Search Images Maps Play YouTube News Gmail Drive More »
Sign in
Screen reader users: click this link for accessible mode. Accessible mode has the same essential features but works better with your reader.

Patents

  1. Advanced Patent Search
Publication numberUS6572820 B2
Publication typeGrant
Application numberUS 09/117,691
PCT numberPCT/JP1997/000269
Publication dateJun 3, 2003
Filing dateFeb 4, 1997
Priority dateFeb 5, 1996
Fee statusPaid
Also published asCA2245744A1, CA2245744C, DE69723243D1, DE69723243T2, EP0888779A1, EP0888779A4, EP0888779B1, US20020044884, WO1997027878A1
Publication number09117691, 117691, PCT/1997/269, PCT/JP/1997/000269, PCT/JP/1997/00269, PCT/JP/97/000269, PCT/JP/97/00269, PCT/JP1997/000269, PCT/JP1997/00269, PCT/JP1997000269, PCT/JP199700269, PCT/JP97/000269, PCT/JP97/00269, PCT/JP97000269, PCT/JP9700269, US 6572820 B2, US 6572820B2, US-B2-6572820, US6572820 B2, US6572820B2
InventorsHirokazu Onodera, Junsuke Suemitsu
Original AssigneeAsahi Medical Co., Ltd.
Export CitationBiBTeX, EndNote, RefMan
External Links: USPTO, USPTO Assignment, Espacenet
Protecting agent is a trisaccharide or higher saccharide having a positive charge(s), chitosan for example; for irradiation sterilization of immobilized peptide, protein on a carrier
US 6572820 B2
Abstract
A material comprising a biologically active substance (or ligand) to be sterilized, including proteins (e.g., antibodies and enzymes), peptides, DNA, RNA, and glycoproteins, with or without a carrier, and sterilization-protecting agent comprising a trisaccharide or higher saccharide (“polysaccharide”) having a positive charge, is provided. The skeletal background of the polysaccharide confers stability to the ligand and its positive charge traps destructive radicals produced during the sterilization process. The molecular weight ratio of sterilization-protecting agent to the ligand should be at least {fraction (1/500)} but less than ½ to protect the ligand effectively without obstructing the ligand's activity. In particular, polysaccharides, such as chitosan (a polymer of D-glucosamine) and chitin which is partially converted into chitosan, are preferable as a sterilization-protecting agent. The biologically active substance in such a material is stabilized against various sterilization methods, including irradiation, wet heat, and chemical sterilization, either in a wet state or a dry state. Further, a method for sterilizing a biologically active substance in the presence of the above-described sterilization-protecting agent is provided.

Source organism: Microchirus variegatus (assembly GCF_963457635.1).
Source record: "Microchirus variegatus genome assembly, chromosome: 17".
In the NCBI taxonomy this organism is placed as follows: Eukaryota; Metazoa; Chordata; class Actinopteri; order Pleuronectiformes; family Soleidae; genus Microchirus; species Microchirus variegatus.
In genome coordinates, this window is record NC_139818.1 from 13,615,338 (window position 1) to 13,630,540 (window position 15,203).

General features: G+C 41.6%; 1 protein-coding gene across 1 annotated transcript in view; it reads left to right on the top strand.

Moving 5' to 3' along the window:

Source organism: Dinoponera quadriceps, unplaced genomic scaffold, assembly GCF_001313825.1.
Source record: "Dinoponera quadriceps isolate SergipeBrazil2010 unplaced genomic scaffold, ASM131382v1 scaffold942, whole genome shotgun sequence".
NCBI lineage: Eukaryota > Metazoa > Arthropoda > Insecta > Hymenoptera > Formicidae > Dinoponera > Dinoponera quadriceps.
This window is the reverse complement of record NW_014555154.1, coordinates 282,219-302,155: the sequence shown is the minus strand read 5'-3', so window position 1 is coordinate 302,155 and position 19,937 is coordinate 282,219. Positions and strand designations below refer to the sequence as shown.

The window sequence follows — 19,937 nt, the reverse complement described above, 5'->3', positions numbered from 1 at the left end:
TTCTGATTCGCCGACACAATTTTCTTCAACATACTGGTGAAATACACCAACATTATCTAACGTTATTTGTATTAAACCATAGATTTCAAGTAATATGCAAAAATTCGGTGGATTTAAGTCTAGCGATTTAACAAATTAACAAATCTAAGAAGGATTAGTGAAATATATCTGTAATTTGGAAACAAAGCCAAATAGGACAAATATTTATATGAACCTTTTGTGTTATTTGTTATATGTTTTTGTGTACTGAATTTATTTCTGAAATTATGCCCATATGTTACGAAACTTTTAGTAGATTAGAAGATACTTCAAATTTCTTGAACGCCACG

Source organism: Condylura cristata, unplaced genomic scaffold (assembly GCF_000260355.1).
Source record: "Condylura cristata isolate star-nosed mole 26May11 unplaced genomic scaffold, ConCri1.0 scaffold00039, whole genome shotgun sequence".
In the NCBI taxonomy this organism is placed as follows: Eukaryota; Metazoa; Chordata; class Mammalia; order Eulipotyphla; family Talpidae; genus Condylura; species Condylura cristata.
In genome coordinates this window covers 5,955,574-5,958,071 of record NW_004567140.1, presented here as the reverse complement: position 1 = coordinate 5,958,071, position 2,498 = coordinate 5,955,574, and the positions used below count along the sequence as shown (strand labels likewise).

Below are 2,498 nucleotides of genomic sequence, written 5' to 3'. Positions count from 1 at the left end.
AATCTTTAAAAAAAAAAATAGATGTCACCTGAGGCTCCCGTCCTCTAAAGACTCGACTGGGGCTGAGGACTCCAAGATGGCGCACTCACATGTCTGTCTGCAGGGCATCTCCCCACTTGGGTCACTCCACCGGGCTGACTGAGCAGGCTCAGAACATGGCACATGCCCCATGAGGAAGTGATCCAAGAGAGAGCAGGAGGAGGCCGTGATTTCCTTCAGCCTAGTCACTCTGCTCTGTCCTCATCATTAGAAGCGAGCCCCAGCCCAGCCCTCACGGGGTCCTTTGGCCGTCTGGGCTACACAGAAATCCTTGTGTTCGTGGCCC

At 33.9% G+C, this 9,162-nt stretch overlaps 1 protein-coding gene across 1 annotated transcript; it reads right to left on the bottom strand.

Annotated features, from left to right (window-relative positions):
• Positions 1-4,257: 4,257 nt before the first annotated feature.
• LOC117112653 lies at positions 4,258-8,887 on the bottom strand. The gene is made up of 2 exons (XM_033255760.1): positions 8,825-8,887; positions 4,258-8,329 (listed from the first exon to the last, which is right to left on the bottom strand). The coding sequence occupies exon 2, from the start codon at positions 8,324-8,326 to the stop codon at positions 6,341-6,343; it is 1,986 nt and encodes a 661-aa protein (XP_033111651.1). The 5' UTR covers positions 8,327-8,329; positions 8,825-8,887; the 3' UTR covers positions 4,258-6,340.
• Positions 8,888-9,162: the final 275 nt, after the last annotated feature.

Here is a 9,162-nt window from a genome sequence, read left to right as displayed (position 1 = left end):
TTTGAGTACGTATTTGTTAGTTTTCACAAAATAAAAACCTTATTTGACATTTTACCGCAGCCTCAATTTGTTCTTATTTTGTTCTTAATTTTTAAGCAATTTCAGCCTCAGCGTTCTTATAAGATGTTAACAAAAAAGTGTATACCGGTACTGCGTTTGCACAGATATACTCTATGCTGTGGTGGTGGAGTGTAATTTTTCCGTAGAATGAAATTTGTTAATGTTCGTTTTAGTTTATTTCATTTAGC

Images(11)
Previous page
Next page
Claims(28)
What is claimed is:
1. A material comprising
a to-be-sterilized material, and
a sterilization-protecting agent comprising a trisaccharide or higher saccharide having a positive charge(s),
wherein said to-be-sterilized material is a biological acting material comprising
a biological acting substance immersed in an aqueous solution which interacts with a biological to-be-affected substance, and
a carrier for said biological acting substance.
2. The material according to claim 1, wherein said carrier is a porous material and said biological acting substance is held on the surface of said porous material.
3. The material according to claim 1, wherein said trisaccharide or higher saccharide has a molecular weight which is at least {fraction (1/500)} but less than ½ of the molecular weight of said biological acting substance.
4. The material according to claim 1, wherein said positive charge(s) of said trisaccharide or higher saccharide is owing to an amino group.
5. The material according to claim 1, wherein said trisaccharide or higher saccharide comprises a trisaccharide or higher saccharide of glucosamine and/or a derivative thereof.